We rarely spend enough time focusing on the completely human element of scandal surrounding the birth of Jesus. According to the moral teachings of the day, not only did Joseph have every right to break off his engagement with his mysteriously pregnant future wife, but by all accounts, Mary could've been stoned in the village square for infidelity. The religious folks of the day would've correctly cited that stoning her was "justified" by law. That's some dogmatic and unforgiving doctrine.
Mary and Joseph lived in a religious culture that called for harsh treatment of unwed women who became pregnant. People were no more inclined to accept her explanation that "God did it," than we would be today. It was an outlandish explanation. God simply does not do this sort of thing, right? The very idea offends our sense of morality, not to mention our scientific and theological sensibilities -- just as much as it did in that day and age. Imagine how it might go over tomorrow if you had to explain to your own parents and neighbors that you were pregnant (or your fiancé was pregnant), but that your child was "God's only son."
On top of Mary's outrageous claim, I always think about the gossip the couple had to endure -- talk about disgraceful! I wonder if Joseph would've been elected to the town council or allowed to be an usher in his local church. Do you think they would've let Mary sing in the church choir? Were they lining up to let the girl who claimed to be mysteriously impregnated handle money in their shop? When everyone doubted them (and everyone most certainly did), they had to trust each other. Joseph demonstrates extreme compassion placing his family and his reputation at risk with his decision to protect Mary and divorce her quietly; that is, until he is visited by an angel himself.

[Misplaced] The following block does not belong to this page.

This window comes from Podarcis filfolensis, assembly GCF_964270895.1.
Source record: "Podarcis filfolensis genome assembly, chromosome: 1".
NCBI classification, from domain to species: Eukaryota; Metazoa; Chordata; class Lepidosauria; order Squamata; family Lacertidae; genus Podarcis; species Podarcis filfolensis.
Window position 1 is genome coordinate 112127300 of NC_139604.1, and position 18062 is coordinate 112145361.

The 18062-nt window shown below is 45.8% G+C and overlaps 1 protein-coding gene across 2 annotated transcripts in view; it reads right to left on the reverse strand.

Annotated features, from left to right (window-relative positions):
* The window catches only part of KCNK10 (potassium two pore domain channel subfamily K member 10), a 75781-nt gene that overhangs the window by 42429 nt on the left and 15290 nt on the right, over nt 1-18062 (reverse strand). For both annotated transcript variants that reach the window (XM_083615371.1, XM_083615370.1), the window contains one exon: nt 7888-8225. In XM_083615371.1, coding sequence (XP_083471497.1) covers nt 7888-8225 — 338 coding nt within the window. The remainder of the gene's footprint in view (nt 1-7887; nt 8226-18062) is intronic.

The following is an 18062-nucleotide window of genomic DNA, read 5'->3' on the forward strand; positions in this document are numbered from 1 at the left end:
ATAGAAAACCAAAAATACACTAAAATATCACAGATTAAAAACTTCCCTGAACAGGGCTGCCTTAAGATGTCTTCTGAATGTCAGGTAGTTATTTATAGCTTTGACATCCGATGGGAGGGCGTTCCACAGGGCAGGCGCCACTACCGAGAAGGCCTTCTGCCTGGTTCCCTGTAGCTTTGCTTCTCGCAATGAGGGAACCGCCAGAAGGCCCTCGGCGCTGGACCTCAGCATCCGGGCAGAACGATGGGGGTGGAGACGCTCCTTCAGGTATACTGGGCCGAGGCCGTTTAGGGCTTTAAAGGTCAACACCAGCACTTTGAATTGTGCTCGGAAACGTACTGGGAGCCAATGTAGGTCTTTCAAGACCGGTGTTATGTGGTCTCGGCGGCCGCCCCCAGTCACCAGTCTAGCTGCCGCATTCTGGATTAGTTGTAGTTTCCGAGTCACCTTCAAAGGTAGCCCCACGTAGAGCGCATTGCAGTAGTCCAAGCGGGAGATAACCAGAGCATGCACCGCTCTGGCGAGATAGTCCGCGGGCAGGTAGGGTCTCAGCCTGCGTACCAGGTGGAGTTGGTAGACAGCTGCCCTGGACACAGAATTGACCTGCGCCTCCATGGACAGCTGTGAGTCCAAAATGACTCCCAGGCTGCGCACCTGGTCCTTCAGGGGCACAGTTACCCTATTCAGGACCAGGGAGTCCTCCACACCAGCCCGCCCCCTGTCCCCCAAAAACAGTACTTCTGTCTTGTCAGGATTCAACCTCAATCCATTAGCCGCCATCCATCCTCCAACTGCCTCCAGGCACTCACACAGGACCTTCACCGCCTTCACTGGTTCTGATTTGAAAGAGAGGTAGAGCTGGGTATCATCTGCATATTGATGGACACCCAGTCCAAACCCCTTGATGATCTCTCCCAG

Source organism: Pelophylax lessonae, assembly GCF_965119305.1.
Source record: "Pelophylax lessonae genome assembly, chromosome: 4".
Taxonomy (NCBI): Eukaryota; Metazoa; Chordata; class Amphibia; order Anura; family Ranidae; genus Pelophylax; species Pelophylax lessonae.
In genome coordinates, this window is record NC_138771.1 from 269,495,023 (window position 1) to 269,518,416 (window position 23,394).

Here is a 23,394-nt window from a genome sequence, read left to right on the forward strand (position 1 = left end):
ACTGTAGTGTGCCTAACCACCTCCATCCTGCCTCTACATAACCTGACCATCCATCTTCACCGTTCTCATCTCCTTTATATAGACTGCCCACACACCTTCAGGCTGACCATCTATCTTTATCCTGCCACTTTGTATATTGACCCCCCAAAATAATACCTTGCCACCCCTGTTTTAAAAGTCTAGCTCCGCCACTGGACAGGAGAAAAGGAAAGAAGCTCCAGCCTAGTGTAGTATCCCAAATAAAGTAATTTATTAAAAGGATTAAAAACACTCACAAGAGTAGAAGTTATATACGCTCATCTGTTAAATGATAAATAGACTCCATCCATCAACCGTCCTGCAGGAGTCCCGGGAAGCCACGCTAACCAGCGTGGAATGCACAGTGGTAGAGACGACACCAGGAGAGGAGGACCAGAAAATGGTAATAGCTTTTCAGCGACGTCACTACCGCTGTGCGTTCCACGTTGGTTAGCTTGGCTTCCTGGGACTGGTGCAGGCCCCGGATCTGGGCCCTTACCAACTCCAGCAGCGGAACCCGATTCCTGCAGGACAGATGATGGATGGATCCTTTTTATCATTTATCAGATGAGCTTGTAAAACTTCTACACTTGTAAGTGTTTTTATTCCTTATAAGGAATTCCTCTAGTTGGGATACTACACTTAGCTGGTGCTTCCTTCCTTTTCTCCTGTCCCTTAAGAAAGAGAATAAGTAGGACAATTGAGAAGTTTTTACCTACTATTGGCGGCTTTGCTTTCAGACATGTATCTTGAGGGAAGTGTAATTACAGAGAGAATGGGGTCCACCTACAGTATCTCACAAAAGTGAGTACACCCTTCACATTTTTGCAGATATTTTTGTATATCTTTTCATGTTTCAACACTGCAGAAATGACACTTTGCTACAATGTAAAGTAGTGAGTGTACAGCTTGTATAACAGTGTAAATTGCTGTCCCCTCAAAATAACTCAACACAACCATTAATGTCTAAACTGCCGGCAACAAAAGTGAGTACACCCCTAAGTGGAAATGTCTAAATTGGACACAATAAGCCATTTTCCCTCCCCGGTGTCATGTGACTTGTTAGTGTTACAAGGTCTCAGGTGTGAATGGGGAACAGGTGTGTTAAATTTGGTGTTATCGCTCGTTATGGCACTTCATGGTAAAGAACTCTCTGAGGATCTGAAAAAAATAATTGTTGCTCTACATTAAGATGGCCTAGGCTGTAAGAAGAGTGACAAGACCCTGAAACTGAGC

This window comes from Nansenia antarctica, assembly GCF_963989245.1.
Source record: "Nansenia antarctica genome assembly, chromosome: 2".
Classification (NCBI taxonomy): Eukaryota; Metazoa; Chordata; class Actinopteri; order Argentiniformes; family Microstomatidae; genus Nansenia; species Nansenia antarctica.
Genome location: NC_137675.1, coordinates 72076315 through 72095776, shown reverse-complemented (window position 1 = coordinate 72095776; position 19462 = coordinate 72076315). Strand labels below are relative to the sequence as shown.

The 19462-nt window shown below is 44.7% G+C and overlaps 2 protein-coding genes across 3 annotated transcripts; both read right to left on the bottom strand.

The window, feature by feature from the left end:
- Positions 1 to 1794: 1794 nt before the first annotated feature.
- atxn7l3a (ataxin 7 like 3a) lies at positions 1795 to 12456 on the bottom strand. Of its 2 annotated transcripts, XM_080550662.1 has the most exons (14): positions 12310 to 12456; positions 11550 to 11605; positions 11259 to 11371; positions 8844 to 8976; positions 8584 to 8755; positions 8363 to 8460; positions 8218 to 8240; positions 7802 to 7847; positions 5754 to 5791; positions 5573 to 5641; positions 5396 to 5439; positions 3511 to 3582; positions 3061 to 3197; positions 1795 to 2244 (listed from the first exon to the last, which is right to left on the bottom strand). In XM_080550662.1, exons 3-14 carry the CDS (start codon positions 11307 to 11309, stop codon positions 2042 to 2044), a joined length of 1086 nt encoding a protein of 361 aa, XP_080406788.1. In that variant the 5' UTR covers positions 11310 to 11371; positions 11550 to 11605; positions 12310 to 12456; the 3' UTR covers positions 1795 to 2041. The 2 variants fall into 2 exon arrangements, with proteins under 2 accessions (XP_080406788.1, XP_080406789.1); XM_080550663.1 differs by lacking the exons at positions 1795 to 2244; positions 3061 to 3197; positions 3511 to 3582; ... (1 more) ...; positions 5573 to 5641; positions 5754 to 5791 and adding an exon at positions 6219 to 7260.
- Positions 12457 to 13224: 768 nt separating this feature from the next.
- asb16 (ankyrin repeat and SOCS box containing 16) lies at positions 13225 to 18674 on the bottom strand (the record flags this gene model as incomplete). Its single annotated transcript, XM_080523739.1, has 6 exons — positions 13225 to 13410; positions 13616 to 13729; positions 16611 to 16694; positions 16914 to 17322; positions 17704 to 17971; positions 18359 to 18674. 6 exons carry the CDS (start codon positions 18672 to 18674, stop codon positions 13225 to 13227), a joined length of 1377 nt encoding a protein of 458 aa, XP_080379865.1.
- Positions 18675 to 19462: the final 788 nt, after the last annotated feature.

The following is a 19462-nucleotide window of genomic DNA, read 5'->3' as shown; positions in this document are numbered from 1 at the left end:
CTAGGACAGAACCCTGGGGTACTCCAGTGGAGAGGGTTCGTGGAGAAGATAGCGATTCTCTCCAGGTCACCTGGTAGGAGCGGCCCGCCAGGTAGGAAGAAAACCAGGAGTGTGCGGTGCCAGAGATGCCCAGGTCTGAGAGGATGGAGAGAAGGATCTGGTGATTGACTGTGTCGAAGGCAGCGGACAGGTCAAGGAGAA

You see, Joseph simply wasn't as concerned with his status and standing in the community as he was with Mary's well-being.
And that is just the thing: The angel didn't appear to Mary and Joseph at the same time. In the face of all these problems, they had to believe not just in God -- but they certainly had to believe in each other.
God's entrance into the world depended on the trust and compassion of a human relationship.
In many ways, the birth of Jesus is celebrated each time we, like Mary and Joseph, set aside our concerns, our agendas and our reputations to reach out to one another with a similar compassion and trust. Through all the whispers, condemnation, dishonor and uncertainty surrounding the narrative of Jesus' birth, the truth is actually less religious and more relational than we sometimes imagine.
The power of this child's birth is a shared celebration grounded in our belief -- not just in a compassionate God, but in one another. It is fitting to remember this Christmas that God's greatest love story began with two people (a lot like you and me) who chose to set aside their reputations, their future, possibly even their own safety -- and simply trust in each other.
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